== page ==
British finally apologize to Alan Turing; PM Gordon Brown says "sorry"

The British government has finally said sorry to Alan Turing: WWII computer hero and father of modern computer science. In IT Blogwatch, bloggers savor Prime Minister Gordon Brown's apology for the way Turing was treated because he was gay.

By Richi Jennings. September 11, 2009.

Your humble blogwatcher selected these bloggy morsels for your enjoyment. Not to mention The Cat Piano...

John Graham-Cumming tweets twice:

Just received a call from the Prime Minister regarding my Alan Turing petition. Expect a public announcement shortly.


Thank you to everyone who helped make the Alan Turing apology happen. Will blog later; currently bed ridden with the flu.

Aunty BBC confirms the news:

Gordon Brown has said he is sorry for the "appalling" way World War II code breaker Alan Turing was treated for being gay. ... In 1952 Turing was prosecuted for gross indecency.


The campaign was the idea of computer scientist John Graham-Cumming. He was seeking an apology for the way the mathematician was treated after his conviction. He also wrote to the Queen to ask for Turing to be awarded a posthumous knighthood. The campaign was backed by Ian McEwan, scientist Richard Dawkins and gay-rights campaigner Peter Tatchell. The petition posted on the Downing Street website attracted thousands of signatures.

Jack Schofield sucks on his pipe:

Turing made a significant contribution to computer science with his 1936 paper, On Computable Numbers, and came up with the concept of what we still call the Turing Test for intelligent machines. However, he is best known for his code-breaking work at Bletchley Park during the second world war, where he helped to develop the Bombe that deciphered messages encoded using Enigma machines.


The petition was launched by John Graham-Cumming, a computer scientist, blogger, and author of The Geek Atlas. ... As Graham-Cumming commented later: "You don't have to be gay to think that prosecuting a man for a private consensual sex act who just seven years before had been hailed as a hero of the Second World War was simply wrong. You simply have to be human.".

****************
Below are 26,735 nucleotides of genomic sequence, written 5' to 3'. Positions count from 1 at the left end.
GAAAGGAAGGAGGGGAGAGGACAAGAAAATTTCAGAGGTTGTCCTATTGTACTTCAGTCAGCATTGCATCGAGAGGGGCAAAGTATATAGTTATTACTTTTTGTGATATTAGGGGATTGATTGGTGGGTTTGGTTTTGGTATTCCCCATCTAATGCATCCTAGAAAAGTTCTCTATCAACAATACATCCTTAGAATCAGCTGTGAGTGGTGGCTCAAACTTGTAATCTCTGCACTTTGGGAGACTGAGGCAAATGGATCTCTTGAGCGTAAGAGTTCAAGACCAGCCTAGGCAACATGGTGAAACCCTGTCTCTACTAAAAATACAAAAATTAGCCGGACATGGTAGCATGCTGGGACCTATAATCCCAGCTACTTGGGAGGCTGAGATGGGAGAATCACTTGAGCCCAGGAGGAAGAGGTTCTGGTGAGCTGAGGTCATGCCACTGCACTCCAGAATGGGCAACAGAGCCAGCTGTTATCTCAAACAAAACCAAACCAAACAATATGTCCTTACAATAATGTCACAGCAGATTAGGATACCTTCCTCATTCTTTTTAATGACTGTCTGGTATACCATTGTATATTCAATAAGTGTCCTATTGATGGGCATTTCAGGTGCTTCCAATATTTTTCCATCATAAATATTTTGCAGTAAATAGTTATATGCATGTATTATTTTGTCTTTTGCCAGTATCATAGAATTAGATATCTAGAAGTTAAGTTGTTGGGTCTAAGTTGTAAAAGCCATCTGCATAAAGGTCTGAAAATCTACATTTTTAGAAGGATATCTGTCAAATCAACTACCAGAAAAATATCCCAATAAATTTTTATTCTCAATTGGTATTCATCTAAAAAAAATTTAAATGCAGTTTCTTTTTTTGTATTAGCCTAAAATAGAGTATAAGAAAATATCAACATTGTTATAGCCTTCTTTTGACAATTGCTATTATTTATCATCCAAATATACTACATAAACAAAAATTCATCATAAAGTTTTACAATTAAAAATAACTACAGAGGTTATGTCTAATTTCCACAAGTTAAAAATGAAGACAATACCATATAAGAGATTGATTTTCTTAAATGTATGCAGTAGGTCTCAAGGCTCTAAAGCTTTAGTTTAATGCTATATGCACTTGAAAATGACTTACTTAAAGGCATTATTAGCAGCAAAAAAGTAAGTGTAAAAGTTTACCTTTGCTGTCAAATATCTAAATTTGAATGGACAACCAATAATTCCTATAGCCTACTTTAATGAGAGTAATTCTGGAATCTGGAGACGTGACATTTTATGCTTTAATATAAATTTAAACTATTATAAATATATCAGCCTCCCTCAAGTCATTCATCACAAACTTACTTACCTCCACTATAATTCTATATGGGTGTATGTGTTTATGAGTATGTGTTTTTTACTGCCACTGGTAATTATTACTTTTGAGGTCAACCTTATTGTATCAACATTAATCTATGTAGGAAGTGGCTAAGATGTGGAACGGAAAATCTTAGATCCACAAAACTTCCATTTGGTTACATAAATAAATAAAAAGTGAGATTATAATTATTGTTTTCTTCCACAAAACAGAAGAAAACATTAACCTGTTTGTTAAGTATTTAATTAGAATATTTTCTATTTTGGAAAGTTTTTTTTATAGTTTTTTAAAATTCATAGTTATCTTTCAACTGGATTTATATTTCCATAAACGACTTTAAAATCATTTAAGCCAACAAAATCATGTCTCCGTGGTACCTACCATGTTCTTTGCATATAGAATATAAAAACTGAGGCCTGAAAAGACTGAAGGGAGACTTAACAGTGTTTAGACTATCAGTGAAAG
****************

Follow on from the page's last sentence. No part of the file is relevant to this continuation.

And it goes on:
Rupert Goodwins groks the meta-significance:

It is tremendous that as a result of this, more people will know of and perhaps come to understand the importance of intellect in the service of a greater good. The story of Bletchley Park is still new and somewhat raw, but it shows the resilience and capabilities of a free society dedicated to its cause, in the face of a ferocious enemy utterly devoted to injustice and the ascendency of self-serving power.


With luck, the story of Turing will become part of the body of national myth which celebrates the best of our culture, warns against the worst, and so helps us decide how to behave towards ourselves and others. It's hard to think what could have more potential or lasting importance.

But this Anonymous Coward expected more:

It's a shame [Brown] didn't at least pay passing tribute to Turing's full accomplishments. Cracking Enigma and "quite brilliant mathemetician" don't do the man justice.

  I like Wikipedia's "often considered to be the father of modern computer science" as a starting point.

Meanwhile, megamerican channels a phamous philosopher:

Plato said that there is no true measure of justice, but it is important for a government to give the appearance of justice to society. This is a textbook example of that in action.

So what's your take?
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Richi Jennings is an independent analyst/consultant, specializing in blogging, email, and spam. A 24 year, cross-functional IT veteran, he is also an analyst at Ferris Research. You can follow him as @richi on Twitter or richij on FriendFeed, pretend to be Richi's friend on Facebook, or just use good old email:

Copyright © 2009 IDG Communications, Inc.

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